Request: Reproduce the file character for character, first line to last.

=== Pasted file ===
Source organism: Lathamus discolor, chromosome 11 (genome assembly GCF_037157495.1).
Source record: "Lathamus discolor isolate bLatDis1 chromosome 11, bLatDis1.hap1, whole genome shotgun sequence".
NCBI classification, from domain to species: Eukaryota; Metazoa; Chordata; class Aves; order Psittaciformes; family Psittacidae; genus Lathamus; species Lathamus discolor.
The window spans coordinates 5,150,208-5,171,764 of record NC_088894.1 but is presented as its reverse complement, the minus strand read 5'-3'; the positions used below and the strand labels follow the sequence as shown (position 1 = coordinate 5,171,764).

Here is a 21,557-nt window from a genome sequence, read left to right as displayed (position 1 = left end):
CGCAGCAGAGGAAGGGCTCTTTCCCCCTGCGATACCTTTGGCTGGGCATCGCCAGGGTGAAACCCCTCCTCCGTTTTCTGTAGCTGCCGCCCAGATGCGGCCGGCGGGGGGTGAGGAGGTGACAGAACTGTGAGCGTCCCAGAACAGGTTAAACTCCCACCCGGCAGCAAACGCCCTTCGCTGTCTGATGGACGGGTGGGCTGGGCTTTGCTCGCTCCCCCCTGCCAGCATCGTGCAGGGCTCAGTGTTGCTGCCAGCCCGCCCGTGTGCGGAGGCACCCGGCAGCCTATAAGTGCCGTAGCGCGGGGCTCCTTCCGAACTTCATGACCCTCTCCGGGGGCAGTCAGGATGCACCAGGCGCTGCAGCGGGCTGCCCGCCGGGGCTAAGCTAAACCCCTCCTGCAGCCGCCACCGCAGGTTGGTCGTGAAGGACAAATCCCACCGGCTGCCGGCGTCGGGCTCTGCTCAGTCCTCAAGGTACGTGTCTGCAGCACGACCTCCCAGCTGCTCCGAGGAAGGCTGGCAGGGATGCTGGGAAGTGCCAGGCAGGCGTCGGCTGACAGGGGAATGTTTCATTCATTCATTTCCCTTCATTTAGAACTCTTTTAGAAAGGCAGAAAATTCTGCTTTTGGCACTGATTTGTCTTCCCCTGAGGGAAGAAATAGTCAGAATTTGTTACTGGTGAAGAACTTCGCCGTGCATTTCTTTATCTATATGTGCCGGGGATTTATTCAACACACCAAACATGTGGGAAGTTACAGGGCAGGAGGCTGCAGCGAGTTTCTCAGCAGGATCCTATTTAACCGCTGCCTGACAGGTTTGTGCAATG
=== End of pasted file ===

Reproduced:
Source organism: Lathamus discolor, chromosome 11 (genome assembly GCF_037157495.1).
Source record: "Lathamus discolor isolate bLatDis1 chromosome 11, bLatDis1.hap1, whole genome shotgun sequence".
NCBI classification, from domain to species: Eukaryota; Metazoa; Chordata; class Aves; order Psittaciformes; family Psittacidae; genus Lathamus; species Lathamus discolor.
The window spans coordinates 5,150,208-5,171,764 of record NC_088894.1 but is presented as its reverse complement, the minus strand read 5'-3'; the positions used below and the strand labels follow the sequence as shown (position 1 = coordinate 5,171,764).

Here is a 21,557-nt window from a genome sequence, read left to right as displayed (position 1 = left end):
CGCAGCAGAGGAAGGGCTCTTTCCCCCTGCGATACCTTTGGCTGGGCATCGCCAGGGTGAAACCCCTCCTCCGTTTTCTGTAGCTGCCGCCCAGATGCGGCCGGCGGGGGGTGAGGAGGTGACAGAACTGTGAGCGTCCCAGAACAGGTTAAACTCCCACCCGGCAGCAAACGCCCTTCGCTGTCTGATGGACGGGTGGGCTGGGCTTTGCTCGCTCCCCCCTGCCAGCATCGTGCAGGGCTCAGTGTTGCTGCCAGCCCGCCCGTGTGCGGAGGCACCCGGCAGCCTATAAGTGCCGTAGCGCGGGGCTCCTTCCGAACTTCATGACCCTCTCCGGGGGCAGTCAGGATGCACCAGGCGCTGCAGCGGGCTGCCCGCCGGGGCTAAGCTAAACCCCTCCTGCAGCCGCCACCGCAGGTTGGTCGTGAAGGACAAATCCCACCGGCTGCCGGCGTCGGGCTCTGCTCAGTCCTCAAGGTACGTGTCTGCAGCACGACCTCCCAGCTGCTCCGAGGAAGGCTGGCAGGGATGCTGGGAAGTGCCAGGCAGGCGTCGGCTGACAGGGGAATGTTTCATTCATTCATTTCCCTTCATTTAGAACTCTTTTAGAAAGGCAGAAAATTCTGCTTTTGGCACTGATTTGTCTTCCCCTGAGGGAAGAAATAGTCAGAATTTGTTACTGGTGAAGAACTTCGCCGTGCATTTCTTTATCTATATGTGCCGGGGATTTATTCAACACACCAAACATGTGGGAAGTTACAGGGCAGGAGGCTGCAGCGAGTTTCTCAGCAGGATCCTATTTAACCGCTGCCTGACAGGTTTGTGCAATG